House Speaker Newt Gingrich was the unseen force driving the House Banking Committee's action on credit union legislation last week. The nearly seven-hour committee vote Thursday was full of drama as lawmakers clashed over amendments to clamp down on commercial lending by credit unions and to drop community reinvestment requirements from the bill.

The action behind the scenes, however, dictated the outcome. Rep. Gingrich pulled strings before and during the meeting to ensure controversial amendments were defeated or withdrawn.

In the end, the committee approved the bipartisan compromise that had been worked out ahead of time behind closed doors. It would let occupation- based credit unions serve companies outside their common bond with as many as 3,000 employees but would impose bank-like regulations on the nonprofits.

"They pulled out all the stops," said Paul A. Schosberg, president of America's Community Bankers. "There was a ton of arm-twisting, intimidation, and cajoling."

Observers saw the effort as a clear sign that Republican leaders wanted a credit union bill they could use to gain support for the controversial financial reform bill. The two measures were combined by the Rules Committee on Monday.

"There was significant leadership interest in this package moving forward without any modifications," said Rep. Richard H. Baker, R-La., whose controversial amendment to limit commercial lending by credit unions failed on a 27-25 vote.

Republican committee members got calls and messages from Rep. Gingrich and Rep. John A. Boehner, R-Ohio, who leads the congressional task force overseeing financial reform legislation. And Rep. Gingrich's policy director, Jack Howard, attended the committee meeting to make sure everyone stayed with the script.

Rep. Baker said that his amendment had enough votes to win until the opposition regrouped during a long break for unrelated votes on the floor. "When I came back from the recess, I knew I was in trouble," he said. "The lobbying effort by both the credit unions and the leadership during that break determined the outcome of that amendment.

"I honestly don't recall a time when there was as much direct intervention in the committee's proceedings."

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During House Banking's votes, Credit Union National Association president Daniel A. Mica was a study in lobbying technique. Before the hearing, he took the unusual step of introducing himself to each reporter at the packed press table. Foreshadowing the political deal that would unfold, Mr. Mica said credit unions would support the compromise as long as committee leaders protected the bill from any significant amendment.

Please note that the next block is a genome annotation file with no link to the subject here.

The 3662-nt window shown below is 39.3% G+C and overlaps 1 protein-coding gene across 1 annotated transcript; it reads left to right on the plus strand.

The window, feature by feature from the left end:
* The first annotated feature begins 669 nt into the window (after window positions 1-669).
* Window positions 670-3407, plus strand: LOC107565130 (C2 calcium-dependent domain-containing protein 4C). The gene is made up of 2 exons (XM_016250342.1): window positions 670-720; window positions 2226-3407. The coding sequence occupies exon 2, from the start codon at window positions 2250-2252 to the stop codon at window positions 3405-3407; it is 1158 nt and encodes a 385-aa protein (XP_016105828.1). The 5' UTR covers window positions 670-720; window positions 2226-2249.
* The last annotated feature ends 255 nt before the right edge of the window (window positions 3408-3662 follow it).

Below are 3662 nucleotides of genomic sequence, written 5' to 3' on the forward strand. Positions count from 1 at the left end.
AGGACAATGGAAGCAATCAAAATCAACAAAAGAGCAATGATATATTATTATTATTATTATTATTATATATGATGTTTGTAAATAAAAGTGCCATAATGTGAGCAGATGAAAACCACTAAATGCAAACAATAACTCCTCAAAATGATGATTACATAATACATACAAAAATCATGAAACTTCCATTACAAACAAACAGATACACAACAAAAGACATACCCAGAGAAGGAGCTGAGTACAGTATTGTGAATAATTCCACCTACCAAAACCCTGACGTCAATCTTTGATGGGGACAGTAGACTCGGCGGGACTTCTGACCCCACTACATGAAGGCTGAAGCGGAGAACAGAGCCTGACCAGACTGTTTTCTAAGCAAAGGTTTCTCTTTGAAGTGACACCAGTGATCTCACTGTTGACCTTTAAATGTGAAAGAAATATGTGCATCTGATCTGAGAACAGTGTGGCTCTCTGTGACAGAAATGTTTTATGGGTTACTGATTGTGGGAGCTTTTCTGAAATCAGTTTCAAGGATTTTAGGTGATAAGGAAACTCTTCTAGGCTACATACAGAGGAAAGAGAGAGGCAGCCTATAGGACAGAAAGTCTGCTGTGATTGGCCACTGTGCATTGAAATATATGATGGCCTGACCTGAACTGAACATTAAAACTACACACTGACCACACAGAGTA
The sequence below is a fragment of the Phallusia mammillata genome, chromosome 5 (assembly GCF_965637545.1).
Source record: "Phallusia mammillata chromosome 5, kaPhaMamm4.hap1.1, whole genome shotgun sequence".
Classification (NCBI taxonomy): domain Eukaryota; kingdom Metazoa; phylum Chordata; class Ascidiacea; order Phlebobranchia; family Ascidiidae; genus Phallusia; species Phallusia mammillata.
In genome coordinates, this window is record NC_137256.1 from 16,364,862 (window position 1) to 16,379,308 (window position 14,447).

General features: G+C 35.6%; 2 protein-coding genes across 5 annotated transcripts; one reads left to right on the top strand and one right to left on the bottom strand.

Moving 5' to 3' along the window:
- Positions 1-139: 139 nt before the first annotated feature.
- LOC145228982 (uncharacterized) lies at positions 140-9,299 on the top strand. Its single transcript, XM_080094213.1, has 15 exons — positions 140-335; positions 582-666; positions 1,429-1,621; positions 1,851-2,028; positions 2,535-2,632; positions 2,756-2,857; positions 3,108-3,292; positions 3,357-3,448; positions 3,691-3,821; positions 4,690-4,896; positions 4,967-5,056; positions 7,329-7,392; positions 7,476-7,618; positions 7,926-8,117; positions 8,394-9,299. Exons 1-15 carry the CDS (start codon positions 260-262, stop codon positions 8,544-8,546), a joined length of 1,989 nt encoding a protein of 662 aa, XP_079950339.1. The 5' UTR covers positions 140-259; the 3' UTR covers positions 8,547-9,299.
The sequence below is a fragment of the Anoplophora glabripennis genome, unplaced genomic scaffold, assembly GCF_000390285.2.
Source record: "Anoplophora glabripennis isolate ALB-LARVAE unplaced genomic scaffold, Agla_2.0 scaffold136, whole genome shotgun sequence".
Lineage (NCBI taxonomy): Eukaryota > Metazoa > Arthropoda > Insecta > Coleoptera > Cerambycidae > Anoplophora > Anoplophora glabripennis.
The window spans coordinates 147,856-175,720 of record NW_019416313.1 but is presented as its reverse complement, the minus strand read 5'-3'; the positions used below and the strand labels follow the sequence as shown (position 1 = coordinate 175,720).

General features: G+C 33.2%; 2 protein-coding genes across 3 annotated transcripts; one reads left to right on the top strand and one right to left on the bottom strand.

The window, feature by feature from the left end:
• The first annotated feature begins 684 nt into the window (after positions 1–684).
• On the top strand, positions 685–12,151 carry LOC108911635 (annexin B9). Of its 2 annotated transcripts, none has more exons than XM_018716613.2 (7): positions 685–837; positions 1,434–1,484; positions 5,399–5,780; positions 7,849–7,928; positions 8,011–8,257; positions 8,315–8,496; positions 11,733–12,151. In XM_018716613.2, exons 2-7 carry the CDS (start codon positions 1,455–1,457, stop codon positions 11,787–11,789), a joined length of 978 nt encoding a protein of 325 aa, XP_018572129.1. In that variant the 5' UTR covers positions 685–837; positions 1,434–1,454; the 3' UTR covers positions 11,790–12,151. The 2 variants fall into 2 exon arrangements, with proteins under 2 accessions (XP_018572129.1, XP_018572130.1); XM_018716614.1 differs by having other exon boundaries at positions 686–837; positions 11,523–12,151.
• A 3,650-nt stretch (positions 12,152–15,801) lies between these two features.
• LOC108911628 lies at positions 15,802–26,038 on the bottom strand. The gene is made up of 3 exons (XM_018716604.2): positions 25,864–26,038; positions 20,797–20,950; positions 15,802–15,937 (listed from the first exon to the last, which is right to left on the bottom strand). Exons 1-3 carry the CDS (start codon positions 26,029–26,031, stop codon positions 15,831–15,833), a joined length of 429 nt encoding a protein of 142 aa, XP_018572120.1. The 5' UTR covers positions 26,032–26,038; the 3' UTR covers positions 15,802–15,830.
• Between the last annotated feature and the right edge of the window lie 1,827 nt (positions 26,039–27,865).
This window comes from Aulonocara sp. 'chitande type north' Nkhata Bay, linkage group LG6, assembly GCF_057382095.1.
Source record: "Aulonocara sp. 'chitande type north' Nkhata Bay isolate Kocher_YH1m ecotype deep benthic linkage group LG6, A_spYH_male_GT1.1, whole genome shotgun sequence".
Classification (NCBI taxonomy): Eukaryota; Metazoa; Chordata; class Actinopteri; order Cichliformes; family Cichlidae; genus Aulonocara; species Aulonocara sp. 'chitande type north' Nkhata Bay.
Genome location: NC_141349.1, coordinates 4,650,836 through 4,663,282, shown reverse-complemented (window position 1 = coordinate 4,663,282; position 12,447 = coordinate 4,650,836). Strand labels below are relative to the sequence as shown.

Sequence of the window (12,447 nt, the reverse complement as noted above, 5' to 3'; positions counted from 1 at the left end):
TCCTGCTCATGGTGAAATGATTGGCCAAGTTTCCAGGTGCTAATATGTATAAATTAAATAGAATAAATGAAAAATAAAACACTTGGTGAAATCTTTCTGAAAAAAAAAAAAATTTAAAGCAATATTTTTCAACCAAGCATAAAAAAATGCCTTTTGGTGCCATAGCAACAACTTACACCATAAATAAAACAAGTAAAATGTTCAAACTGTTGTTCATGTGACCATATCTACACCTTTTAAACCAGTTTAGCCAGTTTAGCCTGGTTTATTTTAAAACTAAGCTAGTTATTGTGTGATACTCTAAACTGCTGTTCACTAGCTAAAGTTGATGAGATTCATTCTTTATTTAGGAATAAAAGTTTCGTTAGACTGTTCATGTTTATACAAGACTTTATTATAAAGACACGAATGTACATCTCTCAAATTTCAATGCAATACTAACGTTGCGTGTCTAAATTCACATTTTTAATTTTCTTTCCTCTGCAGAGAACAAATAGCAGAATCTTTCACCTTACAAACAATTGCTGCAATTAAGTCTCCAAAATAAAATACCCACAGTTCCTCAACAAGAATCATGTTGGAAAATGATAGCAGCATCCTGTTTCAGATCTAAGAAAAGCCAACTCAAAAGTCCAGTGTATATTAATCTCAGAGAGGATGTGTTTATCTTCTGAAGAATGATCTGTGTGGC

Showing up his colleagues at other trade groups, Mr. Mica, a former Democratic congressman from Florida, worked the committee room and nearby hallways. For example, before Rep. Joseph P. Kennedy 2d introduced a sensitive amendment affecting community reinvestment requirements for credit unions, Mr. Mica had a private chat with the Massachusetts Democrat outside the hearing room. Later, as lawmakers fiercely debated business lending limits, credit union ally Paul E. Kanjorksi, D-Pa., walked over to confer with Mr. Mica. And when the balloting was over, Mr. Mica walked over to the podium, shook hands with House Banking Committee Chairman Jim Leach and signaled the two would talk later by phone.

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Robert A. Rusbuldt, senior vice president of government affairs for the Independent Insurance Agents of America, poked fun at his habit of proving his close ties to Republican leaders by shamelessly dropping names. In a video spoof presented at the group's annual legislative conference last week, Mr. Rusbuldt was pictured snoozing at his desk. To avoid a call from IIAA president Bud Wilson, Mr. Rusbuldt looks up and says: "Tell him I am in a meeting with Newt Gingrich right now and I can't be disturbed."

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